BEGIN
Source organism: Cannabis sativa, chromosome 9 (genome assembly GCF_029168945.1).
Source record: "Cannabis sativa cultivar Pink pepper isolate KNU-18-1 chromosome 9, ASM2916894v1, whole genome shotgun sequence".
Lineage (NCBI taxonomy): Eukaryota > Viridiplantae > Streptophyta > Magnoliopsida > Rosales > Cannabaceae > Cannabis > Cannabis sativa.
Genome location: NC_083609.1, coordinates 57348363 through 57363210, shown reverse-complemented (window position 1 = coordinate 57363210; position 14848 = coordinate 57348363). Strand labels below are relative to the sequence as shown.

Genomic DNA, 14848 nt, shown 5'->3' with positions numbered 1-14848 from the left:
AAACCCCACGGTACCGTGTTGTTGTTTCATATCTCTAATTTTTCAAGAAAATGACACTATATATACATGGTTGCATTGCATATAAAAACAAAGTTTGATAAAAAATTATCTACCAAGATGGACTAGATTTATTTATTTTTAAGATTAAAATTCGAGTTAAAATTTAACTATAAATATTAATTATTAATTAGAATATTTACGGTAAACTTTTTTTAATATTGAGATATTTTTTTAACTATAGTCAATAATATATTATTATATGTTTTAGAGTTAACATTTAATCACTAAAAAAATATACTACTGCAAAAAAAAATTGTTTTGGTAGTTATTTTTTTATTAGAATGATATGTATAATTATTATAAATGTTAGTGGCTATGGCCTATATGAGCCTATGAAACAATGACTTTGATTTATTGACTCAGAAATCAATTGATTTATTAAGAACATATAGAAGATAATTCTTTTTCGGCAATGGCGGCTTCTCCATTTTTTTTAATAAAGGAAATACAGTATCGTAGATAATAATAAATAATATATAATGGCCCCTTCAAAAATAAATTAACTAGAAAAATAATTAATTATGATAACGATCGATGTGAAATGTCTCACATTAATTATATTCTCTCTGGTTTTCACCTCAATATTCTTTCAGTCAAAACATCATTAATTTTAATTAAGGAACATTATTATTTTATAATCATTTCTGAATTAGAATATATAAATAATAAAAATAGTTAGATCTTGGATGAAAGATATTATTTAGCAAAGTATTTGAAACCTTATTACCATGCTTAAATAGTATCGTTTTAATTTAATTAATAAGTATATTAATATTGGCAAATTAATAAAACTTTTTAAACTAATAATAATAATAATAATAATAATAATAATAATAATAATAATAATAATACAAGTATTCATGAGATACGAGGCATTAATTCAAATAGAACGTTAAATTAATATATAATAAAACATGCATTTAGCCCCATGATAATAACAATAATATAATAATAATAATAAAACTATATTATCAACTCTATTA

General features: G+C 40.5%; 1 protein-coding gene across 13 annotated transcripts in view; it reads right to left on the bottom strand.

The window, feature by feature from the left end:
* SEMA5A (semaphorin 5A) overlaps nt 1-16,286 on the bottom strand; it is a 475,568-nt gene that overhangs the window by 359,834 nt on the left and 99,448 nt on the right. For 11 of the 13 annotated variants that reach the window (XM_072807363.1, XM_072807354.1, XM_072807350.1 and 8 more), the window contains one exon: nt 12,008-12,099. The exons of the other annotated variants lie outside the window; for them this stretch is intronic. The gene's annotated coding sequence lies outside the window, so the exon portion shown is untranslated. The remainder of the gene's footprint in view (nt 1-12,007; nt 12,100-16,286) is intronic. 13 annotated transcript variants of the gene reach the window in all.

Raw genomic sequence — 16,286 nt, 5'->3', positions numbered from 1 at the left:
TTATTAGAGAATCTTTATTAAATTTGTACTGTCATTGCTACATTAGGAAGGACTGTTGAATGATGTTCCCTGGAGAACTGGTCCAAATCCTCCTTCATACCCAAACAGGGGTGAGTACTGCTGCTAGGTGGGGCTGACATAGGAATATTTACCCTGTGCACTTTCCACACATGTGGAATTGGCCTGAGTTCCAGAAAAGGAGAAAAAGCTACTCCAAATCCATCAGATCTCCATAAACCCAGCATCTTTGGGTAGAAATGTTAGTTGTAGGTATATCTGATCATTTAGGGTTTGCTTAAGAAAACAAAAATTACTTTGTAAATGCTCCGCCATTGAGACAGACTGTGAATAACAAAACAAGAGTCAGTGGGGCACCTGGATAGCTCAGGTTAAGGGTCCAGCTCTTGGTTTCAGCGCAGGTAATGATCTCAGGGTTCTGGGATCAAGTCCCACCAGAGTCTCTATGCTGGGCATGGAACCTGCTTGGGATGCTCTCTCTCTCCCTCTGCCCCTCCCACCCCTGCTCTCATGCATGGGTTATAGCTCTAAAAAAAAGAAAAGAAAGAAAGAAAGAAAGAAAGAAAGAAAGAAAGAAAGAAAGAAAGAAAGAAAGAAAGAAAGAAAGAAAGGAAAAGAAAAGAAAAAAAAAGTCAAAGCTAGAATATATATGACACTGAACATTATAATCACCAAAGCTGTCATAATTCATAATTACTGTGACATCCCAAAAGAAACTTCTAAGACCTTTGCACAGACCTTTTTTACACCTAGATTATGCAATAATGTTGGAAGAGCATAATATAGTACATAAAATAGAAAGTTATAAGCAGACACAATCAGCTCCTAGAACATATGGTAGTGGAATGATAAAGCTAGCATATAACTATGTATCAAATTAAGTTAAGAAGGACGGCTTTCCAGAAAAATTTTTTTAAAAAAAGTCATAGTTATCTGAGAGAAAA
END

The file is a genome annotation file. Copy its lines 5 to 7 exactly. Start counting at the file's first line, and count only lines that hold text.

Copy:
Genomic DNA, 14848 nt, shown 5'->3' with positions numbered 1-14848 from the left:
AAACCCCACGGTACCGTGTTGTTGTTTCATATCTCTAATTTTTCAAGAAAATGACACTATATATACATGGTTGCATTGCATATAAAAACAAAGTTTGATAAAAAATTATCTACCAAGATGGACTAGATTTATTTATTTTTAAGATTAAAATTCGAGTTAAAATTTAACTATAAATATTAATTATTAATTAGAATATTTACGGTAAACTTTTTTTAATATTGAGATATTTTTTTAACTATAGTCAATAATATATTATTATATGTTTTAGAGTTAACATTTAATCACTAAAAAAATATACTACTGCAAAAAAAAATTGTTTTGGTAGTTATTTTTTTATTAGAATGATATGTATAATTATTATAAATGTTAGTGGCTATGGCCTATATGAGCCTATGAAACAATGACTTTGATTTATTGACTCAGAAATCAATTGATTTATTAAGAACATATAGAAGATAATTCTTTTTCGGCAATGGCGGCTTCTCCATTTTTTTTAATAAAGGAAATACAGTATCGTAGATAATAATAAATAATATATAATGGCCCCTTCAAAAATAAATTAACTAGAAAAATAATTAATTATGATAACGATCGATGTGAAATGTCTCACATTAATTATATTCTCTCTGGTTTTCACCTCAATATTCTTTCAGTCAAAACATCATTAATTTTAATTAAGGAACATTATTATTTTATAATCATTTCTGAATTAGAATATATAAATAATAAAAATAGTTAGATCTTGGATGAAAGATATTATTTAGCAAAGTATTTGAAACCTTATTACCATGCTTAAATAGTATCGTTTTAATTTAATTAATAAGTATATTAATATTGGCAAATTAATAAAACTTTTTAAACTAATAATAATAATAATAATAATAATAATAATAATAATAATAATAATAATACAAGTATTCATGAGATACGAGGCATTAATTCAAATAGAACGTTAAATTAATATATAATAAAACATGCATTTAGCCCCATGATAATAACAATAATATAATAATAATAATAAAACTATATTATCAACTCTATTA

General features: G+C 40.5%; 1 protein-coding gene across 13 annotated transcripts in view; it reads right to left on the bottom strand.